• It's clear that question words and relative pronouns share some similarities and that either one can grammaticalise into the other through the same path "ce+relative pronoun" took: in Portuguese, an equivalent construction (o que = le que) has become the normal word for what, even in direct questions (O que quer o senhor? = what does the sir want?) and "qu'est ce que" (and variants) is taking the opposite route in colloquial French, although this usage is still stigmatised (Qu'est ce qu'il veux ? -> Je me demande qu'est-ce qu'il veut -> #J'ai appris qu'est-ce qu'il veut). English takes it one step further with what, that can serve as a nominal relative in stigmatised use: "#The man what we saw"

  • So "ce+relative pronoun" saw a change in status that allowed it to spread where other demonstrative+relative combos couldn't go and eventually to become obligatory.

  • Characterising this change in a theory neutral way is beyond my abilities. At the very least, it's clear that ce not a full question word (since it can't be used in direct questions) nor a simple demonstrative since it does what other demonstrative pronouns can't do.

  • For now, just accept that the morpheme ce (that has a very different syntactic behaviour from subject pronoun ce or determiner ce and can be considered fully distinct from them) carries some grammatical information that allows its host to serve as the complement of a verb and that confers some question-word-ness to that same host (but not fully, since "ce que" and the like can't serve as a question word in direct questions). In this it is similar to "what" in English. Meanwhile, the relative pronoun part of the construction marks case, either intrinsically or through a preposition+quoi:

Je veux ce que tu as acheté - I want what you bought

Je veux ce qui t'intéresse - I want what interests you

Je veux ce dont tu parles - I want what you're talking about

Je veux ce sur quoi tu es assis - I want what you're sitting on

Je veux ce à quoi tu tiens - I want what you hold dear (=what you're holding on to)

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    Attention, "ce qui t'ennuie", "qui t'ennuie", etc. sans "s", sinon on change le sens (voire ça n'a plus de sens). – Destal Nov 6 '19 at 13:06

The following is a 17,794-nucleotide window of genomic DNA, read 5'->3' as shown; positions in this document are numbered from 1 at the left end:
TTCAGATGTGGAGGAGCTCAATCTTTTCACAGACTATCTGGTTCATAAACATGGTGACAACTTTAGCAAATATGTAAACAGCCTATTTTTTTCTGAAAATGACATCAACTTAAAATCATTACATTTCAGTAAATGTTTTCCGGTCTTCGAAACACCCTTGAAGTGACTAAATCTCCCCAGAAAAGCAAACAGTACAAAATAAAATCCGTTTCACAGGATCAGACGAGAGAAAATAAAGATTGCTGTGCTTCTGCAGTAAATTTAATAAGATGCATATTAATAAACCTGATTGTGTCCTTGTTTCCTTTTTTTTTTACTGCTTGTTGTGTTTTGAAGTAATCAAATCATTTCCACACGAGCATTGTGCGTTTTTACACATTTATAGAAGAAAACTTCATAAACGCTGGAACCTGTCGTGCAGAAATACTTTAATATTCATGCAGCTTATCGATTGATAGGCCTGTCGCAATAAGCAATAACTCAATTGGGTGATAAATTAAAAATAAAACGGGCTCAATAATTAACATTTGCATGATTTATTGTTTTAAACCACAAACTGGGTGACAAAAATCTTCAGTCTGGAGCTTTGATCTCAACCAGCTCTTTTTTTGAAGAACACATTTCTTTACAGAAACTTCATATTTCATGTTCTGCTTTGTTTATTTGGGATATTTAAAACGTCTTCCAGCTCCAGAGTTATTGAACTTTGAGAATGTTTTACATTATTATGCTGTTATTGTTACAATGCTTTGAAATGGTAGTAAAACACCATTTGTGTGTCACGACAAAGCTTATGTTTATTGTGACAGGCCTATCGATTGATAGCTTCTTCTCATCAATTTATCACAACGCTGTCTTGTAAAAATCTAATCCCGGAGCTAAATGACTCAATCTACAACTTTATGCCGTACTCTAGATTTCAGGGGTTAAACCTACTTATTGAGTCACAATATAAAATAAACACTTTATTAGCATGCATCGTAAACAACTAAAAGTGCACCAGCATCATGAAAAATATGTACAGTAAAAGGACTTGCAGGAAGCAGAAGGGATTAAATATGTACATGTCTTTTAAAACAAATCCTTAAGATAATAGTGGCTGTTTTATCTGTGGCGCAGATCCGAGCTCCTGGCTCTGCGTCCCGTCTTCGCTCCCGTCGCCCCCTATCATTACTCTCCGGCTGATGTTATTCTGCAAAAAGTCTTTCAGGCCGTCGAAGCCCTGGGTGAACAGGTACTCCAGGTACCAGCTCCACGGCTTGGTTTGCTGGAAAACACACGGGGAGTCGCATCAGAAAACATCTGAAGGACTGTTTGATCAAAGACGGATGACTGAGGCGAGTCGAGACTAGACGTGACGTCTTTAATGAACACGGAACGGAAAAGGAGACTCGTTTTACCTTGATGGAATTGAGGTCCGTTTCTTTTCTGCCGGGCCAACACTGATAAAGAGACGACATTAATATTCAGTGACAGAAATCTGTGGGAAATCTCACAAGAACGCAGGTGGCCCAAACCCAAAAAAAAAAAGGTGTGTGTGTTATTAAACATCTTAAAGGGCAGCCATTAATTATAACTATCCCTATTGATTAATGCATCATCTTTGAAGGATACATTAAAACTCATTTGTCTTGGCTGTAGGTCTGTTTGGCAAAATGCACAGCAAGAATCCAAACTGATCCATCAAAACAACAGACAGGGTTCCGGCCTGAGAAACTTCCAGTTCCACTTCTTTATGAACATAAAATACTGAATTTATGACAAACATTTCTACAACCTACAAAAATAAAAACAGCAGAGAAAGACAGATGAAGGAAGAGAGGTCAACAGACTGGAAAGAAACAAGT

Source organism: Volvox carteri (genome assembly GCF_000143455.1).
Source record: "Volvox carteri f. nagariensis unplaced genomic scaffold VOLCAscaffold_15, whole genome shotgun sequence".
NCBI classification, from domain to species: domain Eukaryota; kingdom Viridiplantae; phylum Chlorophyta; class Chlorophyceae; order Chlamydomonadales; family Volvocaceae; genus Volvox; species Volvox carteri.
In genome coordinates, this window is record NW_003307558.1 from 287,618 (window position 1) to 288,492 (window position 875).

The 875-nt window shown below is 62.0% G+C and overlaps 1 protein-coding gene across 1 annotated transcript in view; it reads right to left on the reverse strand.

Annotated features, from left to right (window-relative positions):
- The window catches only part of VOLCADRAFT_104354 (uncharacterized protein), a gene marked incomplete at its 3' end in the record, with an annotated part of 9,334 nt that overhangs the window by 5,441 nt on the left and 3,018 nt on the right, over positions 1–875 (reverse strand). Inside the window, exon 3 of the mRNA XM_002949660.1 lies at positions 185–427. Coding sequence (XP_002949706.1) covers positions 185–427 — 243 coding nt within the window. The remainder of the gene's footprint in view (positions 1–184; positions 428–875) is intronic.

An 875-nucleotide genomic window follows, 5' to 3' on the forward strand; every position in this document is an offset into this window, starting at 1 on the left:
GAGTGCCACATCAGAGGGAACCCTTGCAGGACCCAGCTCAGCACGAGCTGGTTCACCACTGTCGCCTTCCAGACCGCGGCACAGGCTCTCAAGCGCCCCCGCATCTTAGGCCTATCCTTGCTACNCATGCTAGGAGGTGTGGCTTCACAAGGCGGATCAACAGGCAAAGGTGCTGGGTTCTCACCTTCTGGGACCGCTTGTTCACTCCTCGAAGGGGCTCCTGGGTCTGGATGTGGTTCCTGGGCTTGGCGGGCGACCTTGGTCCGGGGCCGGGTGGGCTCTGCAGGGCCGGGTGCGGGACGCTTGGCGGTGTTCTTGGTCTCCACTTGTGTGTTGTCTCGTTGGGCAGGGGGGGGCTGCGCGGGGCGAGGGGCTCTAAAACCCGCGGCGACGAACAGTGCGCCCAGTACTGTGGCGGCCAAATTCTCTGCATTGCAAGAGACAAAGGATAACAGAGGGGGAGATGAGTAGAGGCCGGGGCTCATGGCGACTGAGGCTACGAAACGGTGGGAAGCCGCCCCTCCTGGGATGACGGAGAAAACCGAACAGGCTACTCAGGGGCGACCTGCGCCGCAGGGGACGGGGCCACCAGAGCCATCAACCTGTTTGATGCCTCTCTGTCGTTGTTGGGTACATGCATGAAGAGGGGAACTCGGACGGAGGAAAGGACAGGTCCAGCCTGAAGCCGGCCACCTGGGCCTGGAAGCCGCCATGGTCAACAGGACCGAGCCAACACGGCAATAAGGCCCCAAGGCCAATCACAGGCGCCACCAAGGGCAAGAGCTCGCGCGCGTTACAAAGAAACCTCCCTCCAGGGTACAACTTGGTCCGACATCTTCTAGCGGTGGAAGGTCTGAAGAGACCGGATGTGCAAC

In addition to the excellent Eau qui dort's answer, note that "Je ne sais pas que je fais" is not technically incorrect. It just means something else: "I don't known that I do"

On the other hand, there is a trend in very relaxed colloquial French to say:

Je ne sais pas quoi je fais.

It matches your expectations but be aware that it is still considered very incorrect despite being understood by everyone.


In French, if you want to translate "I don't know what to do." you will not say preferentially "Je ne sais pas ce que je fais." (que" is a relative pronoun) but you say as well "Je ne sais pas quoi faire." and that means as in English "I don't know what I will do.". You'll notice that in this form involving "quoi", the word "ce" is not used; "quoi" is not a relative pronoun but an interrogative pronoun used in an indirect question just as in "I don't know what to do." ("what" is an interrogative pronoun in an indirect question). When the form "Je ne sais pas ce que fais." is used that way, the tense is not "présent" but "présent à valeur de futur proche".

Neverheless, in using this form involving "ce" (added "ce", a demonstrative) you imply a context your locutor is aware of, a context in which what you might do has been discussed, envisaged. Thus, "ce" has the fonction of referring to this thing; in fact you could say "Je ne sais pas la chose que je fais." and the neuter pronoun "ce" is nothing but a systematised way (linguistic systematisation) of referring to something that could be called a thing, a matter, a business and what have you. In English, this idea has been gathered under the word "what", which, in this context, is not an interrogative pronoun in traditional English grammar but a relative pronoun, as in French. By means of such a construction ("ce que") you satisfy to the necessity, in connecting "savoir" to "faire", of providing an object to "savoir" and an antecedent to "quoi".